Simple ties existed between this trio and the animal world. The Yankee looked there for swift, familiar comparisons in order to identify a human being, often satirically. The backwoodsman pictured himself as a savage and cunning beast and turned to the wilderness mainly for destruction. At the same time he evoked it. The Negro saw beasts and birds as emblems of himself and of others; his mood was that of companionship; and he kept to the gentle realm of the cotton-field, the meadow, the pasture, or the fringe of forest. In some sense wild creatures were seen in an alliance with man in all these glimpses; yet the unchanging stress was upon the human character, as if an absorption in character were primary.
Many minor evidences are at hand to show that the comic trio tended to merge into a single generic figure. The early "long-tail'd blue" was a lasting symbol. In stories and on the stage each took on qualities and even appearances of the others; they fell into many of the same roles. A hundred years after the emergence of little Jim Crow, tall talk was to appear in Ole King David and the Philistine Boys.
"`What dat, ole King Saul?' say Little David.
The rhapsodic boasting of the backwoods had traveled down the century. But each of the trio remained distinct. None left a deeper print than the Negro in minstrelsy, even though his shadowy figure was the slowest to emerge, and though the minstrel never assumed the many distinct parts taken by the Yankee and the backwoodsman. The appeal of minstrelsy was insistent and enduring; minstrel companies multiplied quickly and spread all over the country; the minstrel songs were quickly appropriated by the nation. "The Ethiopian melodies well deserve to be called, as they are in fact, the national airs of America," wrote Bayard Taylor in 1849. "They follow the American race in all its migrations, colonizations, and conquests." Taylor was writing from California, where minstrelsy was heard almost as soon as the first gold-seeker set foot there, and where it grew as an accompaniment for that wild adventure. A minstrel song, Foster's "Oh, Susannah!" became a rallying-cry for the new empire, a song of meeting and parting turned to nonsense, a fiddler's tune with a Negro beat and a touch of smothered pathos in the melody. Fragments of familiar reels and breakdowns, of boatmen's dances and boatmen's songs, were often caught within the minstrel pattern: much of the pioneer experience was embedded there. No doubt the appeal of minstrelsy came from these draughts upon a common reminiscence, stirring some essential wish or remembrance.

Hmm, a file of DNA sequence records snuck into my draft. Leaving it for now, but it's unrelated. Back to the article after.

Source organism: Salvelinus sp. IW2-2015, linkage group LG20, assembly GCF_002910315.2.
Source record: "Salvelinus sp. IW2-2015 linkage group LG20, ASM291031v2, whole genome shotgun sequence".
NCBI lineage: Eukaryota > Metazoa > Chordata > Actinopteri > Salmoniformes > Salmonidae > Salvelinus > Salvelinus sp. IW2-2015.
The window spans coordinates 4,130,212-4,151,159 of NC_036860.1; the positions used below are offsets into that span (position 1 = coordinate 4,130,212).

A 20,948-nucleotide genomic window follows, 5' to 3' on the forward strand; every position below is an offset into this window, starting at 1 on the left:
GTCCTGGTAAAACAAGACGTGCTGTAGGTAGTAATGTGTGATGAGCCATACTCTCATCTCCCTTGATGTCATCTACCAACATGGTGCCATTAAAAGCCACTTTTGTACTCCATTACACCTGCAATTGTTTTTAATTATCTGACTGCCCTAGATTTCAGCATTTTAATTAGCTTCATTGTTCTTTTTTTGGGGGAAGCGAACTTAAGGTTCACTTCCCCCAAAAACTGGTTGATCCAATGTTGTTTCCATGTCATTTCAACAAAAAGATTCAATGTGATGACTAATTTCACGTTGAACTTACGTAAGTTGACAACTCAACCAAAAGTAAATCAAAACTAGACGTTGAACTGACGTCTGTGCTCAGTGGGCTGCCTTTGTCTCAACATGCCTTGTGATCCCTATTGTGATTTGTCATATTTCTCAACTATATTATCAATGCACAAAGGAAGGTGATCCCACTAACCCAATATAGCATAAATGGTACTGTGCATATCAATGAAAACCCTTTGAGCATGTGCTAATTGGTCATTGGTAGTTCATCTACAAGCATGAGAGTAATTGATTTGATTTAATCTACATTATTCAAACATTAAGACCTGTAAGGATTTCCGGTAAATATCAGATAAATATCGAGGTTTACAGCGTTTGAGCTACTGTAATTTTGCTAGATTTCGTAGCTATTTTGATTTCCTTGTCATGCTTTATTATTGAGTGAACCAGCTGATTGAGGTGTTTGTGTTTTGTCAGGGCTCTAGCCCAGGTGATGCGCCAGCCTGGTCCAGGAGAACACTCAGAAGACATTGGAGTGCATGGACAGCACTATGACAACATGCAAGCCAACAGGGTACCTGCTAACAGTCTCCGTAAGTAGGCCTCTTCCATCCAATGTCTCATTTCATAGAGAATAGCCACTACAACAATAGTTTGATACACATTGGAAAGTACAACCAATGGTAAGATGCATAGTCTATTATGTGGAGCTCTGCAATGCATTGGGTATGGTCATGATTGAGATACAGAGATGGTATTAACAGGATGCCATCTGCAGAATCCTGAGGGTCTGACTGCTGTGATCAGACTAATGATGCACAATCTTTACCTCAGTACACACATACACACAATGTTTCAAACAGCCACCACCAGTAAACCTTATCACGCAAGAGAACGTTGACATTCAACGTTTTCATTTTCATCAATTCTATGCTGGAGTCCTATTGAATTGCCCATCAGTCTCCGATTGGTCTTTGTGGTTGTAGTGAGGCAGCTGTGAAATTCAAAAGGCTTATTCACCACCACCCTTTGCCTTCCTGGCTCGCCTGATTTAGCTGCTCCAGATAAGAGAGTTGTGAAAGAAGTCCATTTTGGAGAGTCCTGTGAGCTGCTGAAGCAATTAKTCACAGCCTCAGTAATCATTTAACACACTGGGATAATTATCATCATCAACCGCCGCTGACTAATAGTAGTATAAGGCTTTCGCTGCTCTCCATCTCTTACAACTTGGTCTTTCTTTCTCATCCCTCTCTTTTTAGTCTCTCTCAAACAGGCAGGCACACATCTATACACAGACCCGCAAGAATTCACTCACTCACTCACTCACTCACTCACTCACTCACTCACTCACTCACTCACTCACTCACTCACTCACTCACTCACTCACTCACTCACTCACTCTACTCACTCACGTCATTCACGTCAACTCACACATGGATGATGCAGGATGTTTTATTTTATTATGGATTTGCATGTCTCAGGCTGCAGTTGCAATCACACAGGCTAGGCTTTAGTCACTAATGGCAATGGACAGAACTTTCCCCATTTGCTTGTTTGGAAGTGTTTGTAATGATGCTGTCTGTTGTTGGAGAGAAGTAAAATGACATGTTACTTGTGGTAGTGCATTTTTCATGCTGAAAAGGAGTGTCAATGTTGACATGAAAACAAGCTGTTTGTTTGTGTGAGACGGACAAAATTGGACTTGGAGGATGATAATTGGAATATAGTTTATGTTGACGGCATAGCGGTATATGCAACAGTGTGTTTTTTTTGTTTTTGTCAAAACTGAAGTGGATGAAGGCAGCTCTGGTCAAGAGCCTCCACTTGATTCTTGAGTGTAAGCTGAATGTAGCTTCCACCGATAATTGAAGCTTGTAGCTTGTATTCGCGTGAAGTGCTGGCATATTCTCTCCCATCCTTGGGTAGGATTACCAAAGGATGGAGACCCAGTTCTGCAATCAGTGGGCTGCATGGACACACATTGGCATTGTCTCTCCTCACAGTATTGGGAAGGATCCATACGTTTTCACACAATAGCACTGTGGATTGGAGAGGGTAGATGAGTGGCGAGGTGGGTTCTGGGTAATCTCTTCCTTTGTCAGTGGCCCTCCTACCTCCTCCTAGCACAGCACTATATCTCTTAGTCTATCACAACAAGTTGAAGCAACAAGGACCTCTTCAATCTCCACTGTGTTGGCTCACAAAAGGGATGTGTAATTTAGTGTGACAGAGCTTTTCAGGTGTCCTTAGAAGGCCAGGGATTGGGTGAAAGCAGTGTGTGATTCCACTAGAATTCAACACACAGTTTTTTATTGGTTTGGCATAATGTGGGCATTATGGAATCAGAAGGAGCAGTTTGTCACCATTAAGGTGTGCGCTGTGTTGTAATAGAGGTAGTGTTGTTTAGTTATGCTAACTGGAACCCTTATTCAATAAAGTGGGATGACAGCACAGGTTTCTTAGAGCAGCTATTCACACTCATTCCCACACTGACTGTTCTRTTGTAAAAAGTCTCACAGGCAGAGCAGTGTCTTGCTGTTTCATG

Minstrelsy kept its Negro backgrounds until after the Civil War: then, if the Negro was set free, in a fashion his white impersonators were also liberated. Along with later blackface acting came a strong infusion of Irish melodies and an Irish brogue. German songs were sometimes sung on the minstrel stage; and much later the Jew occasionally emerged in blackface. Again in fantasy the Ameri- can types seemed to be joining in a single semblance. But Negro music and Negro nonsense still prevailed; through years the old pattern was kept. The young American Narcissus had looked at himself in the narrow rocky pools of New England and by the waters of the Mississippi; he also gazed long at a darker image.